Years ago, I caught sight of boy’s fist flying into the stomach of a much, much smaller boy. Focused on that single hostile action, a mother-bear voice came bursting out of me from somewhere deep inside. My reaction can only be described as an innate response to serious threat. I was in charge, they were my students, and it was my job to keep them safe. In that moment, I was pushed into my brain stem.
If you’re a teacher, you’ve probably heard the term “brain stem” before. It’s often used to describe a child who cannot be reached because he or she is in a state of fight, flight, or on few, but painful occasions, in a state of total shut down. All of it connected to our innate struggle for survival. We are trained to give these students time, give them space, and let them cool off.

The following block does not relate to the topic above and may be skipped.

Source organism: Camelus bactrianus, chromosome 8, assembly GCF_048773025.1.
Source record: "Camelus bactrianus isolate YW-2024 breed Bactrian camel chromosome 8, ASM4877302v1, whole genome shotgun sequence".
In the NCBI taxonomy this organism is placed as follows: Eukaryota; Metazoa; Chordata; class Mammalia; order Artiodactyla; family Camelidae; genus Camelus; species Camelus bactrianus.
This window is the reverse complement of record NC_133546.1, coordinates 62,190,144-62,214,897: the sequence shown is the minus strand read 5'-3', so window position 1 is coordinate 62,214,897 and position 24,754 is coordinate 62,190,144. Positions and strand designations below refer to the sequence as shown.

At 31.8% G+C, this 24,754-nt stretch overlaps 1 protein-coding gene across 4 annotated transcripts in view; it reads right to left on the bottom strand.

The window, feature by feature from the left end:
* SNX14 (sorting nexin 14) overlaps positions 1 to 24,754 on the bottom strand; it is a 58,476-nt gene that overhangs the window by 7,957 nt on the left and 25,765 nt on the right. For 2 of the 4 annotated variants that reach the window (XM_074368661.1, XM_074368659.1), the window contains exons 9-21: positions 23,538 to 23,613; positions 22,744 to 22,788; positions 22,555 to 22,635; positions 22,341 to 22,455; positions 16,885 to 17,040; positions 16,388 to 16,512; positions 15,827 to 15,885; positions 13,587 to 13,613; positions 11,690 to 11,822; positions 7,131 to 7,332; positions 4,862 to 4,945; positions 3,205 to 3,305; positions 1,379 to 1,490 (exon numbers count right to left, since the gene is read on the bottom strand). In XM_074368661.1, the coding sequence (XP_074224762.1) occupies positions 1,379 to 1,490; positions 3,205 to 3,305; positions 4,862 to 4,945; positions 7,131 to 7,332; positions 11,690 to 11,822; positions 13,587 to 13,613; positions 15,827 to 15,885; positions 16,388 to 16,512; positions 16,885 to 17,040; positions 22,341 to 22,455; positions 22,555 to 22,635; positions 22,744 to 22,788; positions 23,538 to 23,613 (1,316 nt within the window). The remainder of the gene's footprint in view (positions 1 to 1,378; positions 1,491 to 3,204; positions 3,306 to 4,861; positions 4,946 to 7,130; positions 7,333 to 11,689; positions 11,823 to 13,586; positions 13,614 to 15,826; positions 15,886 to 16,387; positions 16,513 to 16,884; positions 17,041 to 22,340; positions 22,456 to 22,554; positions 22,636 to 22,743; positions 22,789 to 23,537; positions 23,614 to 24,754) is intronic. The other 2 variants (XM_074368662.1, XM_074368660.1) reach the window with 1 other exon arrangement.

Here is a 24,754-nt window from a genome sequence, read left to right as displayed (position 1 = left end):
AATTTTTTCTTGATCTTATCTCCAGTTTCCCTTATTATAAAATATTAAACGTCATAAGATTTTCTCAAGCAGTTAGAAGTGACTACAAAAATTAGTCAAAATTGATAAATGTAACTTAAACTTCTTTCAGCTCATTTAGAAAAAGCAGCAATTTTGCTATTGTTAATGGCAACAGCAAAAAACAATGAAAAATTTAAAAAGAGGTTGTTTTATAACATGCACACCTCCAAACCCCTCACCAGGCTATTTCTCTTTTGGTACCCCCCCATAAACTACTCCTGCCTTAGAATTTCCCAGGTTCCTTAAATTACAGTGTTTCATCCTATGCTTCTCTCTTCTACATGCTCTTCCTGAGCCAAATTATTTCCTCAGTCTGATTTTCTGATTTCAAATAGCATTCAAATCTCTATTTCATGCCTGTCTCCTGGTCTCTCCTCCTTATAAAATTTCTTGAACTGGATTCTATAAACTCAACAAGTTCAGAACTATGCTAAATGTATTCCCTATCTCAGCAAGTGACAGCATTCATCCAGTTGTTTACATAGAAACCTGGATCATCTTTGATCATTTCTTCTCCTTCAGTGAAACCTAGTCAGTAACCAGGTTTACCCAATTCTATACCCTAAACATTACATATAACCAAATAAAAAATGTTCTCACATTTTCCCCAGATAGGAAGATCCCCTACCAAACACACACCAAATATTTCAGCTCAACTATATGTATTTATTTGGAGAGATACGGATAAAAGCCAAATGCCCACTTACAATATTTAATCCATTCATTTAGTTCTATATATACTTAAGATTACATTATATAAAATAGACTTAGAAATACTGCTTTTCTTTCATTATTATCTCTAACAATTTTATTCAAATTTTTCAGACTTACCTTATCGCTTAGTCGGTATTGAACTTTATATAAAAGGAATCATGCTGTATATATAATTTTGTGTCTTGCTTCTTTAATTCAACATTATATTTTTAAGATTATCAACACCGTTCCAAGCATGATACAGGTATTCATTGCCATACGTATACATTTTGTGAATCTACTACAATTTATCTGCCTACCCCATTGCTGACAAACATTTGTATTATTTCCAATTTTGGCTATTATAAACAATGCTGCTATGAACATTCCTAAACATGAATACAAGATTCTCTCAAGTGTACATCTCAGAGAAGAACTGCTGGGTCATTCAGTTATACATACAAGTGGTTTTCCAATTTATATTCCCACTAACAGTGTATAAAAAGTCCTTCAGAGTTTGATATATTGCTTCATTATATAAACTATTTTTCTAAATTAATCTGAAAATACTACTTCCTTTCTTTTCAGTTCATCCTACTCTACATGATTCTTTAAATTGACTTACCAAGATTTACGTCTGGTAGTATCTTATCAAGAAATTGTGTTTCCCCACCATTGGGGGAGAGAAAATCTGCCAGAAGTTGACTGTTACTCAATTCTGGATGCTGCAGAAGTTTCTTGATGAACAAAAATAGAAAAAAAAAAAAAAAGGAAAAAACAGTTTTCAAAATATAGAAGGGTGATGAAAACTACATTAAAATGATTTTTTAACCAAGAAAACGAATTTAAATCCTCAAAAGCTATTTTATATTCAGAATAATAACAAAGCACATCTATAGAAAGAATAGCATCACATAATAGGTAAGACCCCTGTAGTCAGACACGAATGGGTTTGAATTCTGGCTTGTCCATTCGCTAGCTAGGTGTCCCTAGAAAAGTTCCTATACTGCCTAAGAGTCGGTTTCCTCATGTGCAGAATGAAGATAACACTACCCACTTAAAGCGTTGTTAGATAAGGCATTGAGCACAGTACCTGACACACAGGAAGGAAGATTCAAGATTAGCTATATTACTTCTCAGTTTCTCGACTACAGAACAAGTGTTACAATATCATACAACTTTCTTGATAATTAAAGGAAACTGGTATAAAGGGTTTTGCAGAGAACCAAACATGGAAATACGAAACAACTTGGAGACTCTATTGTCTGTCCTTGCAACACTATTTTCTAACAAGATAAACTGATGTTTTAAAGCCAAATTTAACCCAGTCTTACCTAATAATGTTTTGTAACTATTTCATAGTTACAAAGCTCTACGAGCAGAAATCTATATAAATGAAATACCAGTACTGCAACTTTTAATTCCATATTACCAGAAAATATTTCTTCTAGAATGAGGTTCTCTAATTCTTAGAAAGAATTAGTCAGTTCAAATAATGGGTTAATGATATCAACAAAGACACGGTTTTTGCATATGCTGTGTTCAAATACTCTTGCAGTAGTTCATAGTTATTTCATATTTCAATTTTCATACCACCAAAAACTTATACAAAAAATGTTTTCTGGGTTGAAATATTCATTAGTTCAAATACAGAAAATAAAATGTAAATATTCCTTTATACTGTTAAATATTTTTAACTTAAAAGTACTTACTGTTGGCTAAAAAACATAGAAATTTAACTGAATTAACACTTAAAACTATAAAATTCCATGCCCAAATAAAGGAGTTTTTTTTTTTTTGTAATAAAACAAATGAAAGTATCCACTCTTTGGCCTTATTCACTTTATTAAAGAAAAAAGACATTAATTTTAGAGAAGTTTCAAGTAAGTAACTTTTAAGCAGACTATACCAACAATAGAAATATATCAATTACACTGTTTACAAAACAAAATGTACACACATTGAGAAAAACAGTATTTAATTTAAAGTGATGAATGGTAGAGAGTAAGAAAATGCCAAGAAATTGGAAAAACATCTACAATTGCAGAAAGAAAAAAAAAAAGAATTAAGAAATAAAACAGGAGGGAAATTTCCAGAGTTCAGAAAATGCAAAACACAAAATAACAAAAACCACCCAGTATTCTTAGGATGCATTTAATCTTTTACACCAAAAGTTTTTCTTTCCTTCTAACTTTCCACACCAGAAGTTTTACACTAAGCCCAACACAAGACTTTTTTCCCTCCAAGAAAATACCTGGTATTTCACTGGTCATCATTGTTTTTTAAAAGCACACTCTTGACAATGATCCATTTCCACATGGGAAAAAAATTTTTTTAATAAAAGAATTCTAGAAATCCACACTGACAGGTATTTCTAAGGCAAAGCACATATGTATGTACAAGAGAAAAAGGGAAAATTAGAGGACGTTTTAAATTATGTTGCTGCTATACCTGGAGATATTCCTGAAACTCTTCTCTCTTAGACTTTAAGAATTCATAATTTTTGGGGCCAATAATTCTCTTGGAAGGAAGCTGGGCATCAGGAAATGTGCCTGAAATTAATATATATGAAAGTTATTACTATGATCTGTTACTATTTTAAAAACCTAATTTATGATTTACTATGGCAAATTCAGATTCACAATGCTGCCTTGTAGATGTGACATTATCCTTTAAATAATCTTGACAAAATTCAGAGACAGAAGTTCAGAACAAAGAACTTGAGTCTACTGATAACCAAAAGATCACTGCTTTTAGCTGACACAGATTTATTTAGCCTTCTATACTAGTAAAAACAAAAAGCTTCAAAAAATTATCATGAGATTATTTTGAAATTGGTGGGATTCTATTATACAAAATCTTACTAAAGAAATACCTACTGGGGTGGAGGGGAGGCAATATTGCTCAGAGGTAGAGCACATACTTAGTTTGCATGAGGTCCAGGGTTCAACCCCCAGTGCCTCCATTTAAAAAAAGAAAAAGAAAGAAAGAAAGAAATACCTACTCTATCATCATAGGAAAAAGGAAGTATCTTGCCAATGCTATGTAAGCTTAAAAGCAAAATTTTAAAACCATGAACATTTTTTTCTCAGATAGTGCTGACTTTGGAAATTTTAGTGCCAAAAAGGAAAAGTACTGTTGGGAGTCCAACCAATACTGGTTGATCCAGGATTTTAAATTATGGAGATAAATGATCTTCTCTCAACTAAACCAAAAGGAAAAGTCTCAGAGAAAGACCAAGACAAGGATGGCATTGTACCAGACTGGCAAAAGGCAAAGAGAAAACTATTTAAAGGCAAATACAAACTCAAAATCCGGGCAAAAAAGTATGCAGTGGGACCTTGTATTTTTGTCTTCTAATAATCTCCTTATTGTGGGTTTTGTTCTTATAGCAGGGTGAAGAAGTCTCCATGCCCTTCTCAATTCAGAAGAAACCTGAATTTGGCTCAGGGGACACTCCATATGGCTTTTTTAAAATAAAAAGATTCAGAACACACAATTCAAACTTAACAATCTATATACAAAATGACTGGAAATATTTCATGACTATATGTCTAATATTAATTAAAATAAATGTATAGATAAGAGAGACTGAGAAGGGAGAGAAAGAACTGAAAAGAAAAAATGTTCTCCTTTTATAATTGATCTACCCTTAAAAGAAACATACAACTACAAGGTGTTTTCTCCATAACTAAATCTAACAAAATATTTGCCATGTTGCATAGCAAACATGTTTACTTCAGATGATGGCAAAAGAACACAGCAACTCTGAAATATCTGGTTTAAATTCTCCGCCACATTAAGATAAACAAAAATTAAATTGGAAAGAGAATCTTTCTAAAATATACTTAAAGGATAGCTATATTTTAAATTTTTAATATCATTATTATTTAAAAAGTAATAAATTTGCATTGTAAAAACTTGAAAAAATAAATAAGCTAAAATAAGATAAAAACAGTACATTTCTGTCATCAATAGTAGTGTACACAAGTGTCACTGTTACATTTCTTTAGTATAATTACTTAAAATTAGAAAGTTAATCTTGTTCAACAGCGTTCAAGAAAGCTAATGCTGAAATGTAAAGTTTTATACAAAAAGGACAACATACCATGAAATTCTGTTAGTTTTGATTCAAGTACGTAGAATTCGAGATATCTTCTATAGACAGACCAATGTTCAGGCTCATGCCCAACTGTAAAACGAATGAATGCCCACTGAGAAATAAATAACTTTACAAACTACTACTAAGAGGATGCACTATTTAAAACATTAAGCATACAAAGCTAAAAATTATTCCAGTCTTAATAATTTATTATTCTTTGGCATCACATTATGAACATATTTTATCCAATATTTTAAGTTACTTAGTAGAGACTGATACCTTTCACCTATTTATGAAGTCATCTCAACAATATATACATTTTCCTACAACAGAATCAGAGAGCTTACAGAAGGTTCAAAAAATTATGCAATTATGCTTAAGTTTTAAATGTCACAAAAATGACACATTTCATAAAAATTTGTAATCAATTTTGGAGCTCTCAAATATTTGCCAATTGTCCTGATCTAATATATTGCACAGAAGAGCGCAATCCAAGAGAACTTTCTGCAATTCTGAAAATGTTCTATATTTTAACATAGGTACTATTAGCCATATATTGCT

What happens when time to cool off is not enough? How do we help students begin to feel safe, learn, and move forward?
Before we can help, we must first understand.
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Marina Rodriguez (@mrodz308) is a California native, dual language teacher, National Writing Project, Heart of Texas Writing Project Teacher Consultant, Kidblog Ambassador, and co-author of Two Writing Teachers.